Chicken Little does China
I receive many “sponsored” emails from the likes of Breitbart.com, warning of imminent financial ruin and urging savers to contact some dodgy financial advisor. Americans send such things straight to the spam box along with Nigerian phishing emails, because they can see with their own eyes that businesses aren’t boarding up and banks aren’t foreclosing on homeowners. News reports about the so-called Chinese debt bubble are of the same quality as the Breitbart blast emails. Because Americans know little about China, they can’t fell the facts from the tall tales.
Asia Times will recall that I warned about the impending 2008 crash in this publication starting in October 2007. In July 18, 2007, I went on Larry Kudlow’s CNBC show to warn that a “trillion-
China has two economies: the old smokestack-and-export machine built during the 1980s and 1990s, and a tech-driven, consumption-led new economy where e-commerce sales are growing by 40% a year. It faces a bumpy transition from a model that reached its use-by date some years ago to a tech-and-consumer-driven model. Shrinking world trade makes China’s transition all the bumpier. That’s an annoyance, not a crisis.
Hedge fund manager Kyle Bass made headlines earlier this month by claiming that China’s financial crisis is four times as bad as the 2008 subprime debt crisis in the US, when US homeowners took out “liar’s loans” with 0% to 5% down. Fear of a financial crisis has battered Chinese bank stocks, which now trade at an all-time low price/earnings ratio.
The facts tell otherwise. China’s minimum down payment for a first home was 30% until Sept. 2015, when regulators cut it to 25%. The minimum down payment for a second home is 40% (and was 60% until March 2015). Overall loan-to-value ratio for US mortgages was 71% in August 2008, vs. 33% in China, according to a June 2014 study by the Hong Kong brokerage firm Reorient Group. More important is that every home mortgage in China has a big equity buffer.
That’s true across the whole Chinese economy. Chinese homeowners hold much more equity than their US counterparts; Chinese corporations hold much more cash than their US counterparts; and China’s government lends trillions of dollars to the rest of the world while the US government borrows trillions of dollars from the rest of the world. In econo-speak, China has the world’s highest savings rate—nearly 50% of personal income vs. a world average of 22%.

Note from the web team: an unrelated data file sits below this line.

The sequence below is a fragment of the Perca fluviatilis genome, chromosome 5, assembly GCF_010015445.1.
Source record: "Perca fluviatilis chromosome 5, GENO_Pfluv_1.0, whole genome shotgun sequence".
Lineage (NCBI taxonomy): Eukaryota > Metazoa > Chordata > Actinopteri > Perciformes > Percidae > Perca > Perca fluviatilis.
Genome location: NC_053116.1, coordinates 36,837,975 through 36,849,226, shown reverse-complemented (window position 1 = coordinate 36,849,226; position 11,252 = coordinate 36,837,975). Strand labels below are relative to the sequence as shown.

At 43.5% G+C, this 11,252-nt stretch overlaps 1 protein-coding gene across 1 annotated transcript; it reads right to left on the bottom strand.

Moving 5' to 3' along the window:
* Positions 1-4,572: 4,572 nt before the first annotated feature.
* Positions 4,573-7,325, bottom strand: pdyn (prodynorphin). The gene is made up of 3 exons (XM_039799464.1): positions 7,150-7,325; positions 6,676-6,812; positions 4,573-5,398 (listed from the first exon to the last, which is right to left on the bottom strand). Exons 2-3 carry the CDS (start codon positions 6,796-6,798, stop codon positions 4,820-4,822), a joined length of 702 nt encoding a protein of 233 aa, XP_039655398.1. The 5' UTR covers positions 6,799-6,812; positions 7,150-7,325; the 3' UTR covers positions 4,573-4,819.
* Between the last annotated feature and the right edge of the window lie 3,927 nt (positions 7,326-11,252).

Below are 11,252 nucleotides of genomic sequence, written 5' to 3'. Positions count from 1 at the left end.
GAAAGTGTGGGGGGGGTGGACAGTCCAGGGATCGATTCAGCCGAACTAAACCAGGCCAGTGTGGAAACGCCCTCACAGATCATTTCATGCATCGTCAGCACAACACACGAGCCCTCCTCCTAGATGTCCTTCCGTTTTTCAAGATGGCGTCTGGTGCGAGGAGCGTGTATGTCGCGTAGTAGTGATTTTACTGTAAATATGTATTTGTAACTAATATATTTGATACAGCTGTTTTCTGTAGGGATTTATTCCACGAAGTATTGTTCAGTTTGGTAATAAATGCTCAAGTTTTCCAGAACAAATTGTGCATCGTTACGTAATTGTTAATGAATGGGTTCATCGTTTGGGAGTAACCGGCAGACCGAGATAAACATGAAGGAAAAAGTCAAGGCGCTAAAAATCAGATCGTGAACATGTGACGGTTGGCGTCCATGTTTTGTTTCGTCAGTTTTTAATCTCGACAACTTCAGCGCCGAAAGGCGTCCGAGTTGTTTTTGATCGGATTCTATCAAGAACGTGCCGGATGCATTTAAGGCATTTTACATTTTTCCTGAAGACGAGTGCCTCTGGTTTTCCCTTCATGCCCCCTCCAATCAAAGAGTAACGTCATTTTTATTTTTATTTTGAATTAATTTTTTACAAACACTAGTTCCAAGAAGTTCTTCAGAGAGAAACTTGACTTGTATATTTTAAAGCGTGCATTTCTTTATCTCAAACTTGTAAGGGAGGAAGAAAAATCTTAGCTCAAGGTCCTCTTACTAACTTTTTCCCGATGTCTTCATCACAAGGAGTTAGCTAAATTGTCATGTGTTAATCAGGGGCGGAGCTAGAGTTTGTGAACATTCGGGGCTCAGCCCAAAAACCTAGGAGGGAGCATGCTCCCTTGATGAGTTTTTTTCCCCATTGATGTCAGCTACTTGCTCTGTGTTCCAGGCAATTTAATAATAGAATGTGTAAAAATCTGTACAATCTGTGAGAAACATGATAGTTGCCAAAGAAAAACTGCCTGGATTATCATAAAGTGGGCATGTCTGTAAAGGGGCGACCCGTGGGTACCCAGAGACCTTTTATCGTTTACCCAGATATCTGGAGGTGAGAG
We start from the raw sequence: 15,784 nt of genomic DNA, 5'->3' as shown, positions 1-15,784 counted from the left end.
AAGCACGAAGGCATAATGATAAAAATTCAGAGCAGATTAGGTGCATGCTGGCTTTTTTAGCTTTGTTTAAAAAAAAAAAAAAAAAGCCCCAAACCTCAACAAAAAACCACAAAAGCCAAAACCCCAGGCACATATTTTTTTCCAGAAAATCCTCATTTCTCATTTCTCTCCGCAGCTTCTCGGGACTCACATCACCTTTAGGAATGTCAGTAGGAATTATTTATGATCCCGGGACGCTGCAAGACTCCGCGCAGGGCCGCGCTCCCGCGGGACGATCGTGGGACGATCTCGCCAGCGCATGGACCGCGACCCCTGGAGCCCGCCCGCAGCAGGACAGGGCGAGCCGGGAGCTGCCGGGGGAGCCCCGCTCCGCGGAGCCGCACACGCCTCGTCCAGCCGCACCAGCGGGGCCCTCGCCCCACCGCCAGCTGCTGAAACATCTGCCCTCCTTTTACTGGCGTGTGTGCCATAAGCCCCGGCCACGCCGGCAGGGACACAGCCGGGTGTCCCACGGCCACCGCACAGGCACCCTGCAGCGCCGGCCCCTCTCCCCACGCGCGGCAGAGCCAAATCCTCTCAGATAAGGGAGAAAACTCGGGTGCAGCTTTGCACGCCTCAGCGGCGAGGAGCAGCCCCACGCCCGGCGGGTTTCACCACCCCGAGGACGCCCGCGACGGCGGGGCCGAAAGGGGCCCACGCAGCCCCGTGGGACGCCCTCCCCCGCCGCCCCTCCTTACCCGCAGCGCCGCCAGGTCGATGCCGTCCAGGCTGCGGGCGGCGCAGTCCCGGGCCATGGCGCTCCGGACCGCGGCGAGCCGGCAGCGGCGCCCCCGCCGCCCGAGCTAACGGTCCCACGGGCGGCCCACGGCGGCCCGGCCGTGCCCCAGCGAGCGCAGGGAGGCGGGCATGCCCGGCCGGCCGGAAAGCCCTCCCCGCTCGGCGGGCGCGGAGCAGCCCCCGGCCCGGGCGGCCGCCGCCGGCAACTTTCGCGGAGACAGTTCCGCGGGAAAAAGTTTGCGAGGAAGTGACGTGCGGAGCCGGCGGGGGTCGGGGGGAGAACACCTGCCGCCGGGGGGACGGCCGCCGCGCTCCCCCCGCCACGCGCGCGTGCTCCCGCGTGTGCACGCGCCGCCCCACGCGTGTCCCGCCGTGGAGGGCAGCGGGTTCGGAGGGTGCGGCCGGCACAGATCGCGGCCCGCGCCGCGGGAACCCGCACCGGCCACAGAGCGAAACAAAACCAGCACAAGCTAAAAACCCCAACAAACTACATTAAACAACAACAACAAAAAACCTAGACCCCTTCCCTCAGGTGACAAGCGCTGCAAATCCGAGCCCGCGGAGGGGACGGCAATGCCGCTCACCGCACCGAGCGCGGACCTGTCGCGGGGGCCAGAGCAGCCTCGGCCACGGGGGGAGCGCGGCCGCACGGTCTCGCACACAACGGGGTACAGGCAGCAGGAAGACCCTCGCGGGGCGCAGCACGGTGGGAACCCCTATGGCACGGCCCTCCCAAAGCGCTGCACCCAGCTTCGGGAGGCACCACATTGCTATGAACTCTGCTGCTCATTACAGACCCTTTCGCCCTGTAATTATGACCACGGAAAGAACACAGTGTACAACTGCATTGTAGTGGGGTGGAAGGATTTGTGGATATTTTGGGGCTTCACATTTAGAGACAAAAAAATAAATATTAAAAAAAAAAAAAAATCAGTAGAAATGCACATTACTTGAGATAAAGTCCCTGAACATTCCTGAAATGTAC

Households, corporations and governments put a big part of their income into the equivalent of a rainy-day fund. Before the talking heads discovered China’s so-called debt bubble, they complained that China was saving too much, and therefore buying too little from the rest of the world—in other words, that China need more debt. You just can’t please some people.
The aggregate amount of debt never is the problem—it’s how much of it is likely to default. You can drown in a river with an average depth of six inches. When banks lend money, they typically put up about $1 of their own money for every $10 to $12 of depositors’ money. A 10% loss rate will wipe out their shareholders, which means the bank is bust. It doesn’t matter if the other 90% of loans are bulletproof.
Banks can and do run loss rates of 10% and higher. Nonperforming loans at Italy’s banks stood at 17% of all loans at the end of 2014. The loss rate will be lower; some borrowers will get current again, and creditors will recover some of their losses by liquidating assets. But there’s a reasonable case to be made that Italy faces a financial crisis. With 12% unemployment, that’s not a surprise.
We know that Chinese households are rich in cash and assets, and that mortgages are far above water. There are pockets of distress among corporate borrowers. Collapsing commodity prices and shrinking world trade have squeezed some corporate borrowers. Financial data is available for more than 2,700 publicly traded Chinese companies, including most of the country’s largest, so it’s not difficult to identify prospective problems.
Overall, EBITDA (earnings before interest, taxes, depreciation and amortization) cover six times the interest cost of Chinese companies. About 12% of Chinese companies, though, have cash earnings that only just cover, or do not cover, their debt expense, according to tabulations by the Hong Kong brokerage firm Reorient Group.
Some of these companies, though, show rebounding sales, indicating that their financial strains are temporary. And some of them have a cash cushion so large that default is extremely unlikely.
Using data for the first half of 2015, Reorient’s screen indicated that about 7.5% of the outstanding debt of listed Chinese companies was at risk of default.
Assume that all of the corporate debt that is likely to default will default—a very pessimistic assumption—Reorient argued that an 8% corporate default rate with 50% recovery was probably the worst-case scenario for corporate debt. Chinese companies tend to maintain very high cash balances—on average a third of their total debt outstanding. The companies of the S&P 1500 Index, by contrast, have cash equal to just 18% of their debt (if the top ten cash-rich companies like Apple and Google are excluded).